John Tilemann, APLN Senior Associate Fellow, published a report with the New Zealand Centre for Global Studies on the rise of China as a global superpower, conflicting perspectives in the age of tension, and the nuclear threat landscape in the Asia-Pacific.

At Par With China, Better Than Russia – How Chandrayaan-3 May Be Seen in the World

Shyam Saran, former Indian Foreign Secretary, wrote in The Indian Express about how the success of India’s Chandrayaan-3 moon rover boosts India’s profile and standing among its BRICS partners and enhances the influence of the BRICS itself as a grouping of economically and technologically capable states who are now peers among the constituency of developing countries.

Will India become an ally of the US?

Kishore Mahbubani, Distinguished Fellow at the Asia Research Institute, was interviewed by the Global Times for their “1 Minute Insights” series. In the short clip, Mahbubani explains that while India and the United States will cooperate in many areas, India’s primary desire is to emerge as an independent pole in a multipolar world.

Gender audit encourages dialogue at University of Kashmir workshop

Meenakshi Gopinath, Director of WISCOMP, hosted a two-day workshop on ‘Gender Audit Training’ in a joint effort with the Centre for Women’s Studies and Research at the University of Kashmir. Dr. Gopinath said WISCOMP’s aim is to promote women to positions of leadership in all aspects of life including peace, security and international affairs.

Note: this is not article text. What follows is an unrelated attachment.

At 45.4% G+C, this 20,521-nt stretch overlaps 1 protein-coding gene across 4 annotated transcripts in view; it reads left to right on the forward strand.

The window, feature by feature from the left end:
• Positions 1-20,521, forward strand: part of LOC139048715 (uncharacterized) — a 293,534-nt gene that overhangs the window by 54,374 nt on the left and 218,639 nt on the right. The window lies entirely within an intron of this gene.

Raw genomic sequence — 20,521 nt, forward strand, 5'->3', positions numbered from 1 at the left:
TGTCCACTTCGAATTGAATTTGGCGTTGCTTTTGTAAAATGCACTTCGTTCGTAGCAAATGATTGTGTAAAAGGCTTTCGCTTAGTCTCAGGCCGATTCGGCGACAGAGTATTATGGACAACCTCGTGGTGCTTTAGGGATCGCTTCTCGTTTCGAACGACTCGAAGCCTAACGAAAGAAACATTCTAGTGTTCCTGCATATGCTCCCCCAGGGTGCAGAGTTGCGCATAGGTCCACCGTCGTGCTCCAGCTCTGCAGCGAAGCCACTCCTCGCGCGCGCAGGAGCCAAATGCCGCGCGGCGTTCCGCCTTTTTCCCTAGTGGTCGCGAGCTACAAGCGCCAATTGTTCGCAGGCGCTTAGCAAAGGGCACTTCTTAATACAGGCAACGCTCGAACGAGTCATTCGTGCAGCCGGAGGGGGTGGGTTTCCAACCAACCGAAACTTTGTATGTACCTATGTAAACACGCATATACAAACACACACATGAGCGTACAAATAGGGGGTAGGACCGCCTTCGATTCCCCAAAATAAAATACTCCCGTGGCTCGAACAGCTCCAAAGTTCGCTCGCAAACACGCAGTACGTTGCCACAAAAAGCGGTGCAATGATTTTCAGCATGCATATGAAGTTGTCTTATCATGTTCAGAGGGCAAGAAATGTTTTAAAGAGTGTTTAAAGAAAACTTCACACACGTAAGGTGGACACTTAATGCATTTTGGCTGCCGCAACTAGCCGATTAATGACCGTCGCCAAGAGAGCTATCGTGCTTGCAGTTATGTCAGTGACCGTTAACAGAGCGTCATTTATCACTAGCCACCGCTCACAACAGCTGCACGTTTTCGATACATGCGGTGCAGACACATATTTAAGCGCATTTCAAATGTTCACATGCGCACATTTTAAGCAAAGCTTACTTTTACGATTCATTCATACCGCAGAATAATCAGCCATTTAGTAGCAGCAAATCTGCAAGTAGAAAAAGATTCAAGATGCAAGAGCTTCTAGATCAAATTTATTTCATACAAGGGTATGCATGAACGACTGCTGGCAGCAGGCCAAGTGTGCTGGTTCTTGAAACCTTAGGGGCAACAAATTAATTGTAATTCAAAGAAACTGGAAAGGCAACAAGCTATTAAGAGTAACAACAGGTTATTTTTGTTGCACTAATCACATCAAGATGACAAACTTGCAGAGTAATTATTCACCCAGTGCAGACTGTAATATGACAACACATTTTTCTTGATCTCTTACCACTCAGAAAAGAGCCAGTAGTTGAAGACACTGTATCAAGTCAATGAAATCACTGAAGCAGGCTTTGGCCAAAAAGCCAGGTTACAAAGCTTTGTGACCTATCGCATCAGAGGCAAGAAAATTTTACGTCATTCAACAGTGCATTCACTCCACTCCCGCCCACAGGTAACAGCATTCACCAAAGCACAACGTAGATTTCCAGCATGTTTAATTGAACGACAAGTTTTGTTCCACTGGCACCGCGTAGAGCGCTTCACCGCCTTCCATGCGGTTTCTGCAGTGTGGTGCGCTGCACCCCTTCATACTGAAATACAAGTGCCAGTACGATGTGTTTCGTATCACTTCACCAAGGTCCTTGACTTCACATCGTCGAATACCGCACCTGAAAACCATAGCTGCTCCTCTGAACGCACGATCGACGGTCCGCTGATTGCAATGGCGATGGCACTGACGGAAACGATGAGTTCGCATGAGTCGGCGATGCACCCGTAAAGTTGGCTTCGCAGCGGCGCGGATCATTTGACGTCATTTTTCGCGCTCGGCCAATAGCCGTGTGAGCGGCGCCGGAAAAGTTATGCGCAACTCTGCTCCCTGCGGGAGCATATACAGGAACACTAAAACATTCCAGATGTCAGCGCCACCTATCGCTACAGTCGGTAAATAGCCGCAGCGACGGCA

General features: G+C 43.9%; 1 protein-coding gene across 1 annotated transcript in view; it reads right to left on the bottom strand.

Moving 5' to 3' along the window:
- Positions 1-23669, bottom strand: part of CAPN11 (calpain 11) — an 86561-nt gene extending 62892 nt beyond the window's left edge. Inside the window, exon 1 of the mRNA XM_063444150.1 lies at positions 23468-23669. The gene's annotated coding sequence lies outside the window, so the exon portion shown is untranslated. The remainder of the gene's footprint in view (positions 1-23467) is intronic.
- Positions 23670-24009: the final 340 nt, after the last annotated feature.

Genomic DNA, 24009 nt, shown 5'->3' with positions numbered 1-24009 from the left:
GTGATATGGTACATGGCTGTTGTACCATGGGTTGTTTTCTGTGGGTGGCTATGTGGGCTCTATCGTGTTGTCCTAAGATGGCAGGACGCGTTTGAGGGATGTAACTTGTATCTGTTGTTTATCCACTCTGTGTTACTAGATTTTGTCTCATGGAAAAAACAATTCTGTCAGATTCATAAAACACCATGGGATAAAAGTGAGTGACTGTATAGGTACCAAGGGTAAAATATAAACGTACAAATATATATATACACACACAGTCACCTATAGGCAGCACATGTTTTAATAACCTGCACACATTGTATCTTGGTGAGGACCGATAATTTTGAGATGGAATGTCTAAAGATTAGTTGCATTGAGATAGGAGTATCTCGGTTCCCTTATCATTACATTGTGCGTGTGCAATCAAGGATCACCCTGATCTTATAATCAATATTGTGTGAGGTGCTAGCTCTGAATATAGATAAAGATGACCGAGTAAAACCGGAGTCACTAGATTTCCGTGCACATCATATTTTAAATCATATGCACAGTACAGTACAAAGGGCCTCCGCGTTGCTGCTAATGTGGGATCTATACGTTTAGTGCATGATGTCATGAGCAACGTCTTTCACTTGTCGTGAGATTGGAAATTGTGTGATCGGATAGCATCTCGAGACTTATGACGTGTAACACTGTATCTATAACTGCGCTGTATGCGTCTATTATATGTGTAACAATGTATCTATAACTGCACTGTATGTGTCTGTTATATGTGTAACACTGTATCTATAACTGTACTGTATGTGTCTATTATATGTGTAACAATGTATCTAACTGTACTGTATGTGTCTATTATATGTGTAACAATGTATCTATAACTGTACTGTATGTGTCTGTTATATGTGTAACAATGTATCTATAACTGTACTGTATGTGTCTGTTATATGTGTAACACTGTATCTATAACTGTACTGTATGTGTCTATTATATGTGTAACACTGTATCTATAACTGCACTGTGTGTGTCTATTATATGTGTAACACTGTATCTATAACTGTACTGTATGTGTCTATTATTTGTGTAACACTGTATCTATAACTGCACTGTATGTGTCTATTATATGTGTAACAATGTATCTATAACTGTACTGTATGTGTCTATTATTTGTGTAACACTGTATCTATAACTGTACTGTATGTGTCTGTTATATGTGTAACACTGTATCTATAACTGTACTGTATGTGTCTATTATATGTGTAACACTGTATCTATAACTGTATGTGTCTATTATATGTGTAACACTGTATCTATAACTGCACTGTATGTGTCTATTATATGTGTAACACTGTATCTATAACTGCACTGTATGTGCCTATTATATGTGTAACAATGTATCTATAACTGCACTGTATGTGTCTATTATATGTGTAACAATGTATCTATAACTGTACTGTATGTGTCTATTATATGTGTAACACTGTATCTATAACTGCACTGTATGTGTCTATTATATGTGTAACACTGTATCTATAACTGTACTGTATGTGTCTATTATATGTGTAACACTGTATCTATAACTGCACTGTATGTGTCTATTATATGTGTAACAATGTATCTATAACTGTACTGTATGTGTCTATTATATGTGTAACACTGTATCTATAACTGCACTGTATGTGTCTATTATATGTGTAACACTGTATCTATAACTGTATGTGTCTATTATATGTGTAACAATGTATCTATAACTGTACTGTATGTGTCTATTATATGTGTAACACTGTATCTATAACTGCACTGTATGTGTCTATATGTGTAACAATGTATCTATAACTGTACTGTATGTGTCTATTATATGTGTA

BRICS development bank to play bigger role in Global South

Chen Dongxiao, President of the Shanghai Institute of International Studies, spoke with China Daily and said the oversimplified and confrontational narratives in the international community undermine global cooperation and development. He argued that multilateral banks, like the NDB, should play a bigger role to help achieve sustainable development goals, especially among developing countries, and approach financing from a global perspective.

Growth and Incoherence: BRICS 2023 Summit in South Africa

Rajeswari Pillai Rajagopalan, Director of the Centre for Security, Strategy and Technology (CSST) at the Observer Research Foundation, wrote for The Diplomat on how the recent BRICS Summit in Johannesburg revealed the internal discord amongst the BRICS countries. She raised concerns that the planned expansion of the grouping in 2024 would introduce more divergent interests with no centralizing theme. 

Pakistani senator addresses BRICS seminar in Johannesburg

Mushahid Hussain Sayed, Senator from Islamabad Capital Territory, became the first Pakistani official to address the summit of BRICS, a group of major emerging economies, in Johannesburg.